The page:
The Romneys’ conversational writing style is unexpected for nonfiction, but translates well to audio format. It is no surprise that author J. P. Romney performs his own lively, engaging narration, given his work on History channel’s Pawn Stars. Nonetheless, there are a few points at which literary choices are chafing enough to momentarily distract from the overall entertaining style and content. For example, they express their frustration with Gutenberg’s elusive connection to his printing press by saying, “All this could have been avoided if Gutenberg had just printed his motherfucking name on his motherfucking books!”

If a tamer presentation of the history of printing is preferred, search Printing–history in Research@UWW or search Books–history

If the story of the curious incident of the dumped typeface at midnight intrigues, try Type: The Secret History of Letters by Simon Loxley

Learn more about Edward Bernays’ publicity campaign for the Book Publishers Research Institute the Book History journal article, “Book Propaganda: Edward L. Bernays’s 1930 Campaign Against Dollar Books.


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New Stuff Tuesday – October 31, 2017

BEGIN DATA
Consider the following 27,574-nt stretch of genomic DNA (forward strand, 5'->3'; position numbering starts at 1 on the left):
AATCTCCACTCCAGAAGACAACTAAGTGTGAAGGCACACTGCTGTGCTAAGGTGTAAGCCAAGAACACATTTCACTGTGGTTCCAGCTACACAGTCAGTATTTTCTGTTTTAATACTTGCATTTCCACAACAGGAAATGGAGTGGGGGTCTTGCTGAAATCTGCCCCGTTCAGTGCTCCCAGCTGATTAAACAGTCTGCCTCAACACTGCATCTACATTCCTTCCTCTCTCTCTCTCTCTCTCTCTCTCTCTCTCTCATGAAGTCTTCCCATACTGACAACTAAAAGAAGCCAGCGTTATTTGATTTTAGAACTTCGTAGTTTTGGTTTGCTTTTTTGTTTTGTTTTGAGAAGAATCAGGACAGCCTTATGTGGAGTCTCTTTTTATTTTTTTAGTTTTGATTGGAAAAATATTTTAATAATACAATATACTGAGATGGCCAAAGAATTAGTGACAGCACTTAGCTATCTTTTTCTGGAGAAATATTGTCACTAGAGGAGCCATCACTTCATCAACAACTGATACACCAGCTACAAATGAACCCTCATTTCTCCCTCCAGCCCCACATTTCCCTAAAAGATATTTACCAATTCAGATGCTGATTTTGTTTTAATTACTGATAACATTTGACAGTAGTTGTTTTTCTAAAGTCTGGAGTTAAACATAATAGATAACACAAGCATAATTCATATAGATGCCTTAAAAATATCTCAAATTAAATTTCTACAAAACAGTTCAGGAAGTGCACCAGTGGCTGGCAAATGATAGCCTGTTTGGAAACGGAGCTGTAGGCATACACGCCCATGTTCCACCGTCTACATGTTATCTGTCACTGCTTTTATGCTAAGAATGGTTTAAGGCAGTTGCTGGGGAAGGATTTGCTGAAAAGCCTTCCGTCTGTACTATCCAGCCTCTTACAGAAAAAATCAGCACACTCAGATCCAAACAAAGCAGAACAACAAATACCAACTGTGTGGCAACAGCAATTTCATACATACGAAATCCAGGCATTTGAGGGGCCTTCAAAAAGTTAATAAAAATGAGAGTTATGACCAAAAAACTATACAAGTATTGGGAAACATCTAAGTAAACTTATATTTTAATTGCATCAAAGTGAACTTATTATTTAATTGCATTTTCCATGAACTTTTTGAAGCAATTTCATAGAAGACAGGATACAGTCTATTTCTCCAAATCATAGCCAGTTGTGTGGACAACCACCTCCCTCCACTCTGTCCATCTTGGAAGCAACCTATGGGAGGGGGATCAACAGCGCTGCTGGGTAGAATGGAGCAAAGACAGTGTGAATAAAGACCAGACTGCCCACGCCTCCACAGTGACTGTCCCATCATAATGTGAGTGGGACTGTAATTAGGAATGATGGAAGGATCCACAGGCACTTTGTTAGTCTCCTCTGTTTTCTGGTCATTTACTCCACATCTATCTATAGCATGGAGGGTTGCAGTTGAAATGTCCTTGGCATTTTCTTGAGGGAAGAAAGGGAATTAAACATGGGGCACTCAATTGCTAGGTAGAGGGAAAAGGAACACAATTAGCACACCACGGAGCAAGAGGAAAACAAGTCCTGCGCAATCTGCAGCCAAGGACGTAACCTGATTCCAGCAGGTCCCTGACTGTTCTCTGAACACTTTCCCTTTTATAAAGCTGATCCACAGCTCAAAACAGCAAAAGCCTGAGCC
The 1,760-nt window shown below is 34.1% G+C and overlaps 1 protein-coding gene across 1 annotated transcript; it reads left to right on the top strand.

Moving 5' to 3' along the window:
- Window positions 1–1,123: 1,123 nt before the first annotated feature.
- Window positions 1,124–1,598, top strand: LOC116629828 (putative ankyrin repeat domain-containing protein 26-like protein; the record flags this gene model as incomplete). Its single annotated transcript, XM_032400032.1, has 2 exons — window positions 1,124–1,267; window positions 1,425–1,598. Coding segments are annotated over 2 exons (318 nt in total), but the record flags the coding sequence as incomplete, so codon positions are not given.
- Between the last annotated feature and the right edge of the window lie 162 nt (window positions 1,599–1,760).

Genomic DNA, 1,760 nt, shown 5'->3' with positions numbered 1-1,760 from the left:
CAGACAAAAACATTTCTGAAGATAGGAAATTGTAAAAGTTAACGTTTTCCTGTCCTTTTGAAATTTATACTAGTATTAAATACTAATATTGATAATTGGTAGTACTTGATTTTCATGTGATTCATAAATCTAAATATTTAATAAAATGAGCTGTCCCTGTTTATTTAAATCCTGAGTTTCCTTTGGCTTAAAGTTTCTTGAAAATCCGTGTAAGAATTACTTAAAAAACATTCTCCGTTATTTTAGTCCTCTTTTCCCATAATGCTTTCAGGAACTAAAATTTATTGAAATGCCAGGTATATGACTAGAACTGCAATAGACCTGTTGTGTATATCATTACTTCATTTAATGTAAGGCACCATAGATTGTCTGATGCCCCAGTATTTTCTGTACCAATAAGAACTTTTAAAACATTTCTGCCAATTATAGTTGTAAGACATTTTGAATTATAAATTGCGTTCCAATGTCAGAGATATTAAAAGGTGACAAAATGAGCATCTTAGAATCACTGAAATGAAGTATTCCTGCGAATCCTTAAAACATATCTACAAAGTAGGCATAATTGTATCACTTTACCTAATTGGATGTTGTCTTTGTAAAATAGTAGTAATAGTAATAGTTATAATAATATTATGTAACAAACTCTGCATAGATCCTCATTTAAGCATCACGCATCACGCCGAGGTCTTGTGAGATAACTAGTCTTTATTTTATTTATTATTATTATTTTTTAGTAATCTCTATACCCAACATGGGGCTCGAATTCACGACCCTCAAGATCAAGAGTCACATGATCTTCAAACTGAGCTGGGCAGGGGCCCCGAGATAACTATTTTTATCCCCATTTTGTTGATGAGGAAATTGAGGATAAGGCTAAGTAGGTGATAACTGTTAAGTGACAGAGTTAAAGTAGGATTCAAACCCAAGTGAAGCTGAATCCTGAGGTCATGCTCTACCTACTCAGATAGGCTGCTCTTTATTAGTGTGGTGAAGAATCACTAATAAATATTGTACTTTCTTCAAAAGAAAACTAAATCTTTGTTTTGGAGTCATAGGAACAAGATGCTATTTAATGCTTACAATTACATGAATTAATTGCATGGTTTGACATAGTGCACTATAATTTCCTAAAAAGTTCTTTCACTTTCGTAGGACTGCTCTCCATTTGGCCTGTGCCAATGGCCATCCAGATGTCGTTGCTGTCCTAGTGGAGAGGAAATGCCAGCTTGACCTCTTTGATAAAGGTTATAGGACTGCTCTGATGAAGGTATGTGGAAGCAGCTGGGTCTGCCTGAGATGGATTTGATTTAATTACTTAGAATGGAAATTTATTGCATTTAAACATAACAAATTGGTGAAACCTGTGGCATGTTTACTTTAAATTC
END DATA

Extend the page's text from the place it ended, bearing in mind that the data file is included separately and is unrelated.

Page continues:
by Simon Garfield
QB213.G378 2016
New Arrivals Island, 2nd floor

Tick … Tock … How many times a day do you check the time? Once, twice, constantly? Yep, you’re obsessed! And that’s the point award-winning author Simon Garfield is making here. Somehow humans survived for millennia with nothing but the heavens and the seasons to mark the passage of time. But starting a few hundred years ago, we went a little nuts. And ever since we’ve been trying to manage, maximize, manipulate and otherwise make ourselves crazy over the clock.

In delightfully quirky style, the author takes readers around the world and across time to share tales of eccentrics, geniuses and pop culture phenomena that point up our preoccupation with Father Time. There’s the Englishman who returned from India but insisted on living on Calcutta time for the rest of his life, taking afternoon tea at midnight and the like. Do you know why TED talks are exactly 18 minutes? Garfield explains why. From the “proper” timing of Beethoven’s Ninth Symphony to Roger Bannister’s four-minute mile to Toyota’s just-in-time inventory (JIT) and Baselworld (World Watch and Jewellery Show), Garfield entertains as he elucidates the grip which time holds on modern humans.

To learn more, here’s an article from The Guardian about Simon Garfield’s thoughts on time. Check Research@UWW for more books by the author at Andersen Library and other UW libraries.

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Homecoming Story Time for Fledgling Warhawks: Friday, Nov. 3

Warhawk children ages 0-5, their siblings and caregivers are invited to a special Homecoming story time at Andersen Library. Enjoy stories, songs, and a craft that is perfect for a parade and for making noise at a football game. Brings smiles for an optional photo opportunity with Willie!

When: Friday, Nov. 3, 4:00-4:30 stories, songs and movement; 4:30-5:00PM crafts and a special visit from Willie Warhawk.